Rang de Basanti (Color it Saffron) is directed by Rakeysh Omprakash Mehra, and features Aamir Khan, Soha Ali Khan, Madhavan, Kunal Kapoor, Siddharth Narayan, Sharman Joshi, Atul Kulkarni and British actress Alice Patten in the leading roles. The film begins with the story of a young British woman, Sue (Alice Patten), an employee of the BBC. Through numerous flashbacks, we learn that Sue’s grandfather served as a guard in the jail where Indian independence freedom fighter, Bhaghat Singh and his compatriots were imprisoned. From her grandfather's diary, Sue learns about the heroic actions of the young men, their bravery under torture, and their willingness to die for their country. Inspired by their story, Sue urges the BBC to fund a docu- drama based on the diary. When rejected, Sue travels to India to shoot the film herself (despite a lack of funds) with the help of her friend, Sonia. The film proves almost impossible to cast initially, and Sue is frustrated that India's youth have become so disinterested in their heritage and history.However, four of Sonia's college friends reluctantly agree to be cast in the roles: DJ, the hip & Westernized leader of the group, Karan, the son of a wealthy businessman, Aslam, a young man who is caught between his college's modern culture and the teachings of his devoutly Muslim family; and Sukhi, an innocent and impressionable boy. (A fifth man, the devoutly Hindu Laxman, is later cast-- and sparks ensue between himself and Aslam). As the young men grow closer in the making and researching of the film, they begin to realize that the issues of government corruption Bhaghat Singh faced in his time are not so far- removed from their own...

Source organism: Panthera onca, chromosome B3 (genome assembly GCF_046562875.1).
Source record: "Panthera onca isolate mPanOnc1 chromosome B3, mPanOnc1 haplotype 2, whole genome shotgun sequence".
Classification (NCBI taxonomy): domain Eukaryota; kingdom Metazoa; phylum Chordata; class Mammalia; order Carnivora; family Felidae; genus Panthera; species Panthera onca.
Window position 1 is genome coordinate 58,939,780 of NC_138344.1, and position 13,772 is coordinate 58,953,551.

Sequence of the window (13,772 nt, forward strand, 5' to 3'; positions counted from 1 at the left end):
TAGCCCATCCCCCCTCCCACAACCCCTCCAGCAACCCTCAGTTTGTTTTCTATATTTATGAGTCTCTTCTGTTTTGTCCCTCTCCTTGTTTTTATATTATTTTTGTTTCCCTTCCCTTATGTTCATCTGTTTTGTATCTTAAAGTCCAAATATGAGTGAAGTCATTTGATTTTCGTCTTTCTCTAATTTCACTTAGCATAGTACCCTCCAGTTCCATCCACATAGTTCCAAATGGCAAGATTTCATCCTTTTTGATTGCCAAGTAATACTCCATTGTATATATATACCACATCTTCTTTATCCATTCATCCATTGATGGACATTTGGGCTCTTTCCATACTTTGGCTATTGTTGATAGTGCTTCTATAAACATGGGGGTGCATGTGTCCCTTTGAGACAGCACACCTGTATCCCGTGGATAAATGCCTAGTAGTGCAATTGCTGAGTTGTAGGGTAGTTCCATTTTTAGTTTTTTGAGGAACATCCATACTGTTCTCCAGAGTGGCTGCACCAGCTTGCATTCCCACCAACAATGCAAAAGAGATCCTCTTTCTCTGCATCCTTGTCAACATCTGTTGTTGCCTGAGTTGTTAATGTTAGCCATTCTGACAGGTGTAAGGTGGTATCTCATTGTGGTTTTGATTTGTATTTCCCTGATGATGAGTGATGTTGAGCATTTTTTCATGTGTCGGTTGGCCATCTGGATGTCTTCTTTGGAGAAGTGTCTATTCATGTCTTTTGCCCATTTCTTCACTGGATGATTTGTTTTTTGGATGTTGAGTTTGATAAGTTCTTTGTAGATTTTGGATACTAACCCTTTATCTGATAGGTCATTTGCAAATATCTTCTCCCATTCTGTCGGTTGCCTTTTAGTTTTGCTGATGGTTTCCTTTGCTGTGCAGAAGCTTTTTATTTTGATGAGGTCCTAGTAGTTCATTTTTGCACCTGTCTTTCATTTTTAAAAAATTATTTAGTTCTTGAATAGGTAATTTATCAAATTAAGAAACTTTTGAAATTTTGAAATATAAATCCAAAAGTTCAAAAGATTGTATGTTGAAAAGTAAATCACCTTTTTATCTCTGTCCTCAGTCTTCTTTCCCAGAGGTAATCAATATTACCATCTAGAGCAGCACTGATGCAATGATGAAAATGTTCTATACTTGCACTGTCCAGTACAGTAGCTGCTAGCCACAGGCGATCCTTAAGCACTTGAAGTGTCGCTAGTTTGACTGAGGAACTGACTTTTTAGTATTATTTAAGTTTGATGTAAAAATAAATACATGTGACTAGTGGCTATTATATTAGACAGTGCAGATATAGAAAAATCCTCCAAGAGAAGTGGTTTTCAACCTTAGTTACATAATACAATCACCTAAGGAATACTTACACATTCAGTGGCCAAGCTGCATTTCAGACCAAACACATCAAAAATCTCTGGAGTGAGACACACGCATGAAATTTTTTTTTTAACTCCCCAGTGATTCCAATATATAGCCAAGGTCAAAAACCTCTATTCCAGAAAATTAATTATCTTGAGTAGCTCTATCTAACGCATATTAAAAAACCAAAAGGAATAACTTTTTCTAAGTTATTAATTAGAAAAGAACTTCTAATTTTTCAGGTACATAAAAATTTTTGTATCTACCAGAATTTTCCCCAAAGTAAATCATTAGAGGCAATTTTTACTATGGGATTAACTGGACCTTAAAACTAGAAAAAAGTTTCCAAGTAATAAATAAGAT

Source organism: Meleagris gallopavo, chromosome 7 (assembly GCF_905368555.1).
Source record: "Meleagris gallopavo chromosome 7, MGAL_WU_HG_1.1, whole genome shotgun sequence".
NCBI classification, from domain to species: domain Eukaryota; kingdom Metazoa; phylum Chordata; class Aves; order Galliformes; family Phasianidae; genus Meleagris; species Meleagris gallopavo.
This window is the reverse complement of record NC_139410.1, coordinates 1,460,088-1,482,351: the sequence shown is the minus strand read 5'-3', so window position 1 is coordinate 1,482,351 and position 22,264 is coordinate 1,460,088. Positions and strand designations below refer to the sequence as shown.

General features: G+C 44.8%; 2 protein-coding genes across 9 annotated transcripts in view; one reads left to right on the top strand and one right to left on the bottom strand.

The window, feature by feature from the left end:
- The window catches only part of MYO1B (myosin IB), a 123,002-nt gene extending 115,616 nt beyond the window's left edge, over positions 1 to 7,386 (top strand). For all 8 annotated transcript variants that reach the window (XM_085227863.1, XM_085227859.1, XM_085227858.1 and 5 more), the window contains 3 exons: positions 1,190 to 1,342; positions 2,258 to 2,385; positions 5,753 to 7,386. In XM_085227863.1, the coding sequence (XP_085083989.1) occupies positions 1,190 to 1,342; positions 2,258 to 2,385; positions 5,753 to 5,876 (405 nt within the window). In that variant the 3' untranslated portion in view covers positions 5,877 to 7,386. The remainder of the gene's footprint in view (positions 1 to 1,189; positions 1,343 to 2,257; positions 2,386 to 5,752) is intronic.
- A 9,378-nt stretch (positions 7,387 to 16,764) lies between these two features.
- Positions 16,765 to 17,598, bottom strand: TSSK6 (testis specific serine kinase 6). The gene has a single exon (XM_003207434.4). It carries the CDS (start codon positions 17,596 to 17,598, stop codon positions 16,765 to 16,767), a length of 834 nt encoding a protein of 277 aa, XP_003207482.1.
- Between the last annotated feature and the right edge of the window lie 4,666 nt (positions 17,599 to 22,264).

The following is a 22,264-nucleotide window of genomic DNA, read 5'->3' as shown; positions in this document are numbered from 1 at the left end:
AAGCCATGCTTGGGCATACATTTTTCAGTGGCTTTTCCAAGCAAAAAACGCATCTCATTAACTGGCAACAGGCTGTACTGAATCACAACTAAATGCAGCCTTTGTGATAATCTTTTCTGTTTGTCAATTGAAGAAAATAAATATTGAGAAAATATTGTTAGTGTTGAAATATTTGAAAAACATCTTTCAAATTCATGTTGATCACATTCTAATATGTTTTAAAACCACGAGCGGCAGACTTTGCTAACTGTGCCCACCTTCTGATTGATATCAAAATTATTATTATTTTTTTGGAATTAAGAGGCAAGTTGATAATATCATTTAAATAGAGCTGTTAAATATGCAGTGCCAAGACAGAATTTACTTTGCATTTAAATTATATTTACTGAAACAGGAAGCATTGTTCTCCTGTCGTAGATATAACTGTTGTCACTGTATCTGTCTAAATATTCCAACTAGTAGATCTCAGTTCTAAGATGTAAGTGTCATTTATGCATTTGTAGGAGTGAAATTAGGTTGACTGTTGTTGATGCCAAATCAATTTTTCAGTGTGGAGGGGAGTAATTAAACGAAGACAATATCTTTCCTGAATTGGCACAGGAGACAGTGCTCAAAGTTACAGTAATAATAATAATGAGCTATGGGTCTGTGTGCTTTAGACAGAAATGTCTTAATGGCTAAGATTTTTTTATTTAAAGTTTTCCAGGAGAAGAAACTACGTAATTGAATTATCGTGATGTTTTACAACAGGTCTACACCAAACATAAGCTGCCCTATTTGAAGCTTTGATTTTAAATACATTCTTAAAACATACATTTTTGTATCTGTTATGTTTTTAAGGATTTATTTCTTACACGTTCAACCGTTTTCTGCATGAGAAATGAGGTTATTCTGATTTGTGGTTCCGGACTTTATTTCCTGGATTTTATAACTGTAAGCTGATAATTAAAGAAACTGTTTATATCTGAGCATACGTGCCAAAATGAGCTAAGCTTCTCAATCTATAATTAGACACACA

Westerners may find some difficulty in adjusting to the quirky, 180 degree turns of Rang de Basanti. As with all Bollywood movies, the serious and profound tends to be mixed in with abrupt, sometimes comic music video- like performances that may seem irrelevant to the plot for more linear Western movie goers. However the theme of Rang de Basanti itself is one not limited by culture, and obvious parallels exist between the youth in the movie and the youth of today in any country.
Without being condemning or preachy, the film excellently portrays the quiet desperation and lack of purpose of the students, mixed in with moments of humor. Each in their own way and their own different backgrounds they are all overgrown children, without the responsibility and purpose of the previous generations-- trying to find a purpose and cause. In a well acted, almost touching scene between Patton and Khan, DJ, through half closed, tired eyes, admits to having stayed in college over four years to avoid the responsibilities and drudging routines of the real world.
Sue relates, "As I watched DJ sleep that night, a funny thought occurred to me. Maybe DJ wasn't sleeping. Maybe none of them were. Maybe they were all waking up." And indeed, the students' "waking up" is profound and inspiring in their discovery of actual individual accountability, patriotism and ideals-- and striking in its consequences.
An added bonus is the music, especially the catchy, almost addictive title song that mixes elements of Punjabi music with rock and modern Bollywood.
Admittedly, this movie is not for politically correct and government-loving individuals. From a politically correct view some elements of the movie could be viewed as extreme and terroristic. For those who are open-minded, however, and willing to try something different, and want to have some hope for the future generations of any country, watch Rang de Basanti.